How to Create a Financial Plan for Your Side Hustle or Small Business Startup

If you just started your side hustle, you may feel like you don’t need a financial plan. However, as your business grows and new costs and considerations pop up, it will become more complicated. If you want to decrease stress and be prepared, a financial plan is crucial. 

3 reasons to have a financial plan for your business

  1. To make sure you can actually make money  and turn a profit. 
  2. To ensure spending decisions are made based on needs and as part of a plan to keep costs under control.
  3. To make sure you stay on top of our taxes – not just income taxes. More than $400 of self-employment income (profit) means paying self-employment taxes, which are those social security and medicare taxes that get withheld from your W-2 pay and that employers also pay for employees. As a self-employed person, you are responsible for the full amount of social security and medicare taxes yourself.

Creating the Financial Plan

The biggest mistake I see with many solo side hustles or start ups is the “it takes spending money to make money” mentality. 

In some cases, you do need to spend a lot of money to get your dream going. You may even need to borrow money, but most of the solo businesses I see can keep expenses at a minimum in order to make a  profit faster. To do this, you need to keep it simple. Keep spending as low as possible while still being able to provide the kind of customer service you want to provide. 

This process is for those starting small and wanting to keep costs down until you have some growth. We’ll cover the operational considerations from the budget/financial projections separately. 

Operational Considerations

  1. Business Account: Determine where you’ll keep your business money. Use checking and savings accounts separate from your personal accounts. If you don’t have what is required to open a business account. Often an Employer Identification Number (EIN) is required. Once your business account is ready, use it for business purposes only. Keep personal and business income and spending separate. 
  2. Credit Cards: If you are going to use a credit card to make business purchases or pay business bills, plan on having a credit card that is only used for business purposes. Getting your first business credit cards does typically require a check of your personal credit, but business credit cards are not typically reported on your credit report. Many business credit card providers will allow you to get a business credit card without an EIN. Again keep business spending separate from personal spending.
  3. Payment Process: Determine how you are going to accept payments and set up accounts and/or get software as needed. Make sure to factor the software pricing and any fees into your financial projections and budget.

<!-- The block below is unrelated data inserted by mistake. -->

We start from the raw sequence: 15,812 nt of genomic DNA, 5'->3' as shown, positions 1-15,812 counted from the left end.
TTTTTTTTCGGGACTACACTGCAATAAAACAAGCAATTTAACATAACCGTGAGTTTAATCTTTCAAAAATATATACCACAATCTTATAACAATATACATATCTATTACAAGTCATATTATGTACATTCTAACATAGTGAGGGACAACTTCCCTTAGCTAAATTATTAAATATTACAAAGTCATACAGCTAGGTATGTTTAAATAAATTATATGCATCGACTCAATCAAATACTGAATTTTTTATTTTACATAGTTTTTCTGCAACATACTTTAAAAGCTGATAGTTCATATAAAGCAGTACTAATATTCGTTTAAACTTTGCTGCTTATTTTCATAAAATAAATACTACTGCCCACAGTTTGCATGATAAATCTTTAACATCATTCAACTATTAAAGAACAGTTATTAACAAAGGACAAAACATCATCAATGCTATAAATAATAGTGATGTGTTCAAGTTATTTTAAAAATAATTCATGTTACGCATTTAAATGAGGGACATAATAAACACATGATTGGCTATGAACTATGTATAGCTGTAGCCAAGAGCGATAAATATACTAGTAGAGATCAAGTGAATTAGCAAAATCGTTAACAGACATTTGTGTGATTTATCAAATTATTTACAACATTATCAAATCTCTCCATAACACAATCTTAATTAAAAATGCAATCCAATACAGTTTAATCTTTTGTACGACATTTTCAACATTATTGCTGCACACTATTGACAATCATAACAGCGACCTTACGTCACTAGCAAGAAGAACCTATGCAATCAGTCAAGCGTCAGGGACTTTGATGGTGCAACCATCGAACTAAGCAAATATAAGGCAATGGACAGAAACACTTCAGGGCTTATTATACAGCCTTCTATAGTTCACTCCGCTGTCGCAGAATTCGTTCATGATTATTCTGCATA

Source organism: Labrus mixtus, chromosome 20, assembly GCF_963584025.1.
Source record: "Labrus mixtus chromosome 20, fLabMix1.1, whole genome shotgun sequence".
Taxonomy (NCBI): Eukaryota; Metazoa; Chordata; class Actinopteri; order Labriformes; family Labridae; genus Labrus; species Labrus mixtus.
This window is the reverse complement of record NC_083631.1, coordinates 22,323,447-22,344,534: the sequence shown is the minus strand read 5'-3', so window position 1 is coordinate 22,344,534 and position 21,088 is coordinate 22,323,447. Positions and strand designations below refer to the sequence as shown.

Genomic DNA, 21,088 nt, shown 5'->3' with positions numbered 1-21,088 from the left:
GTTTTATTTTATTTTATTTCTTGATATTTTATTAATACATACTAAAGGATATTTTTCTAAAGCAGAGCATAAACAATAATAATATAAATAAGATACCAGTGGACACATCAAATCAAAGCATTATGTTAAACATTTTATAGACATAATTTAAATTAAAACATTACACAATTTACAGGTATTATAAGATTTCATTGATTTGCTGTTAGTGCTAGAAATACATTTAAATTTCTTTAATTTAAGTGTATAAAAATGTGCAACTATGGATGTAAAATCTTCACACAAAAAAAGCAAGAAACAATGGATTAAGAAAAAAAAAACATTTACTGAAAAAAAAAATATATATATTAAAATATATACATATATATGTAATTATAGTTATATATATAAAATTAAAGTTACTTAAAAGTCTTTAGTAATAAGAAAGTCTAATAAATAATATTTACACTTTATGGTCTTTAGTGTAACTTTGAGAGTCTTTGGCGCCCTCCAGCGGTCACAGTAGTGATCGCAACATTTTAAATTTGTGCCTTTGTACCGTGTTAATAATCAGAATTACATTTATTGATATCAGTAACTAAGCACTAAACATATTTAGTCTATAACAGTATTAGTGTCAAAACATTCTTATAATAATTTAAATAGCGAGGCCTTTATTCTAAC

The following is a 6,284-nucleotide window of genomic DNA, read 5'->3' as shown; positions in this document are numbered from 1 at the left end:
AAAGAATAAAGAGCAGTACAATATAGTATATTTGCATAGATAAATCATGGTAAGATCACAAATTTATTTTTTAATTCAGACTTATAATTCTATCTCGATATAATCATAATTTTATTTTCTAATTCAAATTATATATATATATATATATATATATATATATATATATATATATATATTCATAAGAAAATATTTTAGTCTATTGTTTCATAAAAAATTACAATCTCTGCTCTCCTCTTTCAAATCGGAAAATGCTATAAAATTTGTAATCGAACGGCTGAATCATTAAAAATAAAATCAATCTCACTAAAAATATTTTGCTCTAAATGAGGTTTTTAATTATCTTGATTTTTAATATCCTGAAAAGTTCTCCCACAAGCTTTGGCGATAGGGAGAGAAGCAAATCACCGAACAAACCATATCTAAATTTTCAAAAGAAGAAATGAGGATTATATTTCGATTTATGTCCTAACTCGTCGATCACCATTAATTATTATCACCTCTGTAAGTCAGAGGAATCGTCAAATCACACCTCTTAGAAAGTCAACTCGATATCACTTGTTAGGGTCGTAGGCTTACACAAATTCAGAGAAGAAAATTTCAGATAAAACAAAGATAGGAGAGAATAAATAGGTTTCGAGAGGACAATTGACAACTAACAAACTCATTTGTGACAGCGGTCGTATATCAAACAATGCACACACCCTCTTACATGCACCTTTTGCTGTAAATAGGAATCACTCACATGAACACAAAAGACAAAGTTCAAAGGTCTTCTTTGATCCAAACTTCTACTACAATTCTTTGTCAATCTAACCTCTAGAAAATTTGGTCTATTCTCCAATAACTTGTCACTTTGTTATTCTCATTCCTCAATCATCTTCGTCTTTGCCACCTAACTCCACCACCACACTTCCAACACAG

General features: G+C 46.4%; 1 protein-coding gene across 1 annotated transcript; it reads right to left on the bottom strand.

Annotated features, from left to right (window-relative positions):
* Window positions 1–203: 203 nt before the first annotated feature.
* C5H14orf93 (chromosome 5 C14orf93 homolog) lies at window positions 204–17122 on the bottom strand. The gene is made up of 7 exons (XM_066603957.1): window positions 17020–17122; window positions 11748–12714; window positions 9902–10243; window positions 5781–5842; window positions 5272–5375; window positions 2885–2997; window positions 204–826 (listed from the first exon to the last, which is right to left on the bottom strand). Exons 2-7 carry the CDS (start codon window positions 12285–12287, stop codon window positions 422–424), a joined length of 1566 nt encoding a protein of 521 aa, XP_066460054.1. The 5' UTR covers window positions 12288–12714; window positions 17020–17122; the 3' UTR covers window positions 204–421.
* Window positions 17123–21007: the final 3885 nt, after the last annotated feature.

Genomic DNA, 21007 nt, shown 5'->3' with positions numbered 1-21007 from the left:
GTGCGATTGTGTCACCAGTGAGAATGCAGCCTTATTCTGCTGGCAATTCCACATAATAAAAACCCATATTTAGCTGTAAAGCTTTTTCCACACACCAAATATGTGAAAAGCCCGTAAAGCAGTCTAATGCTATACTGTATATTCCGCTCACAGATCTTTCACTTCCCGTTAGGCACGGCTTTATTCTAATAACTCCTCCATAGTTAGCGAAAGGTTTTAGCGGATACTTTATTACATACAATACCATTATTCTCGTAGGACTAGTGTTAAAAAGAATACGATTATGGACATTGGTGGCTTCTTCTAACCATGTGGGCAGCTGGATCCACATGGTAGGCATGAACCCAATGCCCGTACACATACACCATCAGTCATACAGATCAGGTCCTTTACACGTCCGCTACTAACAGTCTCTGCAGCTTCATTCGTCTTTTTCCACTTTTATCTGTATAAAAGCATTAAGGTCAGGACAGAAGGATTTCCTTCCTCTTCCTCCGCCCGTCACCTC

4. Record Keeping: Identify and set up a simple record keeping system. You should keep receipts and invoices. The IRS has rejected expenses claimed with the only proof being credit card statements.
  5. Emergency Fund: When possible, set up an emergency fund or rainy day fund for your business – just like you should with your personal finances. 
  6. Budgeting Bills: Set aside funds for infrequent costs or bills. For example, an expensive software program that you pay for annually. 

Financial Projections & Budget

  1. Determine  how you will prepare your financial plan. Pen and paper can work starting out. Many financial plans I see from solo entrepreneurs are mostly, or even entirely, in spreadsheets like Microsoft Excel. In the spirit of keeping costs down, there are free spreadsheet software options available like Google Sheets and WPS Office Sheets. 
  • If or when you are ready, you can opt for software specifically designed for small business financial planning. One example is Finmark. The fee is based on your revenue. At $60,000 a year, the fee is about $100 a month.
  • The more sales you have, the more likely you’ll need accounting software to help handle the tracking and calculations.
  1. Identify and list your revenue and client goals for at least the first year, preferably the first two years.
  1. Identify the minimum costs to operate your business. It could be that there are costs some may consider optional but you require in order to serve your customers the way you want to serve them. These costs will be your fixed costs 
  1. Identify your “per client” or “per order” costs, beyond your fixed costs. These are your variable costs. 
  1. Determine pricing for your product or service. Methods for doing this vary by the type of business. Two big factors are current market rates and your desired profit margin. Find out what similar businesses charge and see if that is enough to cover your projected expenses and make a profit.
  1. Identify your break even point, which is the amount of sales needed to cover your fixed costs plus your variable costs up to that point. Reaching the break even point is a great milestone. 
  1. Track, review, and adjust as needed. It may seem odd, but many new business owners focus more on the doing than on the money. Closely tracking your cash flow and costs can mean the difference between business success and failure. 

The person with the most interest in ensuring your business is a success is you, so make the effort to create a financial plan that works for you. If you find yourself needing help, the Small Business Administration offers free webinars, counseling, and membership to help you get started and to help you get going. 

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